On June 17, 1972, police caught five men breaking into the Democratic National Committee headquarters at the Watergate complex in Washington, D.C. So how did a “third-rate burglary” escalate into a near constitutional crisis?
It was on this day in 1974 that the U.S. Supreme Court dealt a fatal blow to President Richard Nixon’s presidency, in a decision that led to the release of the Watergate tapes.
After being impeached, President Andrew Johnson survived his 1868 Senate trial by just one vote. And to this day, how that vote was cast remains shrouded in controversy.
Here is a round-up of the latest from the Battle for the Constitution: a special project on the constitutional debates in American life, in partnership with The Atlantic.
The House of Representatives adopted an article of impeachment against President Donald J. Trump on Wednesday, setting in motion a Senate trial to consider the president’s removal from office and his disqualification from future federal office.
The expected impeachment proceedings on Wednesday against President Donald J. Trump will surface one of the Constitution’s most arcane questions: Can a federal official be removed from office if he’s already left the building?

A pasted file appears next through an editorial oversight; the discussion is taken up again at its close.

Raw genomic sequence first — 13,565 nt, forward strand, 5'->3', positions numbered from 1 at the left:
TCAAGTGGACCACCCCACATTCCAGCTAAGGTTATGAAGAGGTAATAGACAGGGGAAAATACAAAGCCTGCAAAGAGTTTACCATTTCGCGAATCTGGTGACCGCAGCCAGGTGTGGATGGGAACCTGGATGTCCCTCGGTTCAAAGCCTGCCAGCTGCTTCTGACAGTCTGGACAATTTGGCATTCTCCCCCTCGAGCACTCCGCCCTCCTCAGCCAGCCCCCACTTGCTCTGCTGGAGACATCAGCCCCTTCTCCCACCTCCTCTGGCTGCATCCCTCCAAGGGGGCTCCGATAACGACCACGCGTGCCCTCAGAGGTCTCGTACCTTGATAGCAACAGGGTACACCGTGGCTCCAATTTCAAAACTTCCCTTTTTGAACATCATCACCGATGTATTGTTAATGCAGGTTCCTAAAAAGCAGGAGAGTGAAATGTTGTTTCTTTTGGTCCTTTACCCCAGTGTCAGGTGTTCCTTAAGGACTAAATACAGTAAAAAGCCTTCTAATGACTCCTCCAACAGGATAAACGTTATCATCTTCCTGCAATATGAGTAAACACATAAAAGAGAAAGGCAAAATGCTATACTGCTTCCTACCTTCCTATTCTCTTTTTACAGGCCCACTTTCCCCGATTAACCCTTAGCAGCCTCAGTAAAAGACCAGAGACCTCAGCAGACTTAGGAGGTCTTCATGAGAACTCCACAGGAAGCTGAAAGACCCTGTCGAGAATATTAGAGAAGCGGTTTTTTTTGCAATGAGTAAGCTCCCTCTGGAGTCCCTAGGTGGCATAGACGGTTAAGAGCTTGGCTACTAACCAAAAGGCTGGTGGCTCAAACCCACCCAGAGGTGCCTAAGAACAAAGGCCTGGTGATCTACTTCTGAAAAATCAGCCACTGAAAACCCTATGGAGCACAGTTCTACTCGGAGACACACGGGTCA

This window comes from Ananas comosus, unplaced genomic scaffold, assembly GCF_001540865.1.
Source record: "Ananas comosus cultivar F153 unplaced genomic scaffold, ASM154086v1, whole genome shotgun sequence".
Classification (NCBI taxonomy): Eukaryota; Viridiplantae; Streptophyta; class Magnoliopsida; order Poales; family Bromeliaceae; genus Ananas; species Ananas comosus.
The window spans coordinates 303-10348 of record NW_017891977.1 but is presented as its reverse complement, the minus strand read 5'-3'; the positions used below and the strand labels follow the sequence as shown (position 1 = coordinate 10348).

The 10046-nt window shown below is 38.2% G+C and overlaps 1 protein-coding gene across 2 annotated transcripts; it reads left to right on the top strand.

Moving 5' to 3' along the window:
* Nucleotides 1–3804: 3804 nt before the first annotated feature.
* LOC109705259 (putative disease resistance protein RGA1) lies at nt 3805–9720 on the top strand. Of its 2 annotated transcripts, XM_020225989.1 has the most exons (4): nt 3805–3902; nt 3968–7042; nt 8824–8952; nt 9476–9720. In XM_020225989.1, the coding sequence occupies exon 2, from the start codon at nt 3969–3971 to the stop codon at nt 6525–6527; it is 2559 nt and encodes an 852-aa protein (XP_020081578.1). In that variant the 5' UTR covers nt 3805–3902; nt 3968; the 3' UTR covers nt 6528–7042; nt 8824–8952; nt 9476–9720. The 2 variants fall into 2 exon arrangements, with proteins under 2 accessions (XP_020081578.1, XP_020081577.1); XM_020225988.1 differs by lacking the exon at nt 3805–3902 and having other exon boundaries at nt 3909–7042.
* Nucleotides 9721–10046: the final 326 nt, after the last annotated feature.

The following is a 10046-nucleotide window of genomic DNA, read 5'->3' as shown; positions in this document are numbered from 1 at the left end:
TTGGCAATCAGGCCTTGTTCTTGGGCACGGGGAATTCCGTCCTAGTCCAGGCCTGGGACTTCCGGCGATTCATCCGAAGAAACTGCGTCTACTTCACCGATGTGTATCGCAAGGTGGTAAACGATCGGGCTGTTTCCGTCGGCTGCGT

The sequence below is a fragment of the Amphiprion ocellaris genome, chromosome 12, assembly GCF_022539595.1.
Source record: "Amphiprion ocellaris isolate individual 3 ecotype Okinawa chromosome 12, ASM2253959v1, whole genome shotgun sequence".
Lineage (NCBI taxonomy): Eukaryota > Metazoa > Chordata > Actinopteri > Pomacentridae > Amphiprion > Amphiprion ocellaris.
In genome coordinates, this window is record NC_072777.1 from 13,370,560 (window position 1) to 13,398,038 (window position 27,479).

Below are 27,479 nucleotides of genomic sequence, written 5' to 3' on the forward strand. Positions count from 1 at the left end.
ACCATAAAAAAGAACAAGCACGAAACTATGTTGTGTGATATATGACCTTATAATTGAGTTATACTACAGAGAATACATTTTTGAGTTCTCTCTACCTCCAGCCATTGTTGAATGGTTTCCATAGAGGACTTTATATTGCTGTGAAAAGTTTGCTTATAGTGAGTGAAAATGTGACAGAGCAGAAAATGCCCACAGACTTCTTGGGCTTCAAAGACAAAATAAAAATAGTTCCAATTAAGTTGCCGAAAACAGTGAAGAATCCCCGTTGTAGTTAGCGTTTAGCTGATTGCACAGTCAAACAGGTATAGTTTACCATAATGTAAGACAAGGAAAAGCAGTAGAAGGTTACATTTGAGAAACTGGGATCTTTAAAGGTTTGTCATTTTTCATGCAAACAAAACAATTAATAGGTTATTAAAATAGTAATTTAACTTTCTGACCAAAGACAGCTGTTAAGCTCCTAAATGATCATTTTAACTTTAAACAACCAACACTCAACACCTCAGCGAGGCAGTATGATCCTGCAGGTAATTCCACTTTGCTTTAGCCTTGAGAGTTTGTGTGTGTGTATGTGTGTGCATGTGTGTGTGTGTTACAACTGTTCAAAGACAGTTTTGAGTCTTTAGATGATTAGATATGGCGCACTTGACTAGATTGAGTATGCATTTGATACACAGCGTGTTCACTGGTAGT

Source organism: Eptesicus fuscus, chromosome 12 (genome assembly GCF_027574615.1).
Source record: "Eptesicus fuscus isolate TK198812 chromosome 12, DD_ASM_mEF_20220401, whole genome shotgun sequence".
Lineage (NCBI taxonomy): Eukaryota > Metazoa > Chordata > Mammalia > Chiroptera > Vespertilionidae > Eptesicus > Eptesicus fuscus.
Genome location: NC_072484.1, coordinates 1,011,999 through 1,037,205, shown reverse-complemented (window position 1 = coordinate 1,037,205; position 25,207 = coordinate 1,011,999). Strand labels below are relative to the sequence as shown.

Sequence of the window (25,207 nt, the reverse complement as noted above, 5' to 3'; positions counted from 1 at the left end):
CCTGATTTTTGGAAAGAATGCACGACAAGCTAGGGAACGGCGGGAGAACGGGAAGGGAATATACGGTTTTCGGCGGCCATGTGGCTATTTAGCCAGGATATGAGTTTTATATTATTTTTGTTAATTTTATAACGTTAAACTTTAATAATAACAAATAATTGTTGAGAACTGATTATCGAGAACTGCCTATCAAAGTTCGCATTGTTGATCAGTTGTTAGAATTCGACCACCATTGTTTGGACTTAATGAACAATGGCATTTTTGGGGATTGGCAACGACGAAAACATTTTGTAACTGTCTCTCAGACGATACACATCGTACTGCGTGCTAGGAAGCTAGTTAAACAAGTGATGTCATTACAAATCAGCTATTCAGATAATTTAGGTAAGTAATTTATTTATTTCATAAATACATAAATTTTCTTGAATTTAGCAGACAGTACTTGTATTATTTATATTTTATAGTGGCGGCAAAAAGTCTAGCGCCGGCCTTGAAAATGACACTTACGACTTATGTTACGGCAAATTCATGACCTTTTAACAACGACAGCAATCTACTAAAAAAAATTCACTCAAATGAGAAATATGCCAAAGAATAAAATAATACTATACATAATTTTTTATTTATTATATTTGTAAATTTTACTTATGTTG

Now that the House of Representatives has impeached President Donald J. Trump for alleged high crimes and misdemeanors, proceedings will shift to the Senate, which has the “sole Power to try all Impeachments” under Article I, Section 3 of the Constitution.
The House of Representatives adopted two articles of impeachment against President Donald Trump on Wednesday evening, setting in motion a Senate trial to consider the President’s removal from office.
The House Judiciary Committee has introduced a resolution proposing two articles of impeachment against President Donald J. Trump. The unexpected element is how narrowly focused the articles are.
From the debates of the Founders in Philadelphia in 1787 to today’s congressional impeachment inquiry aimed at President Donald Trump, the American government has never resolved a constitutional dilemma: how can the presidency be made powerful enough at the same time that it is made genuinely accountable?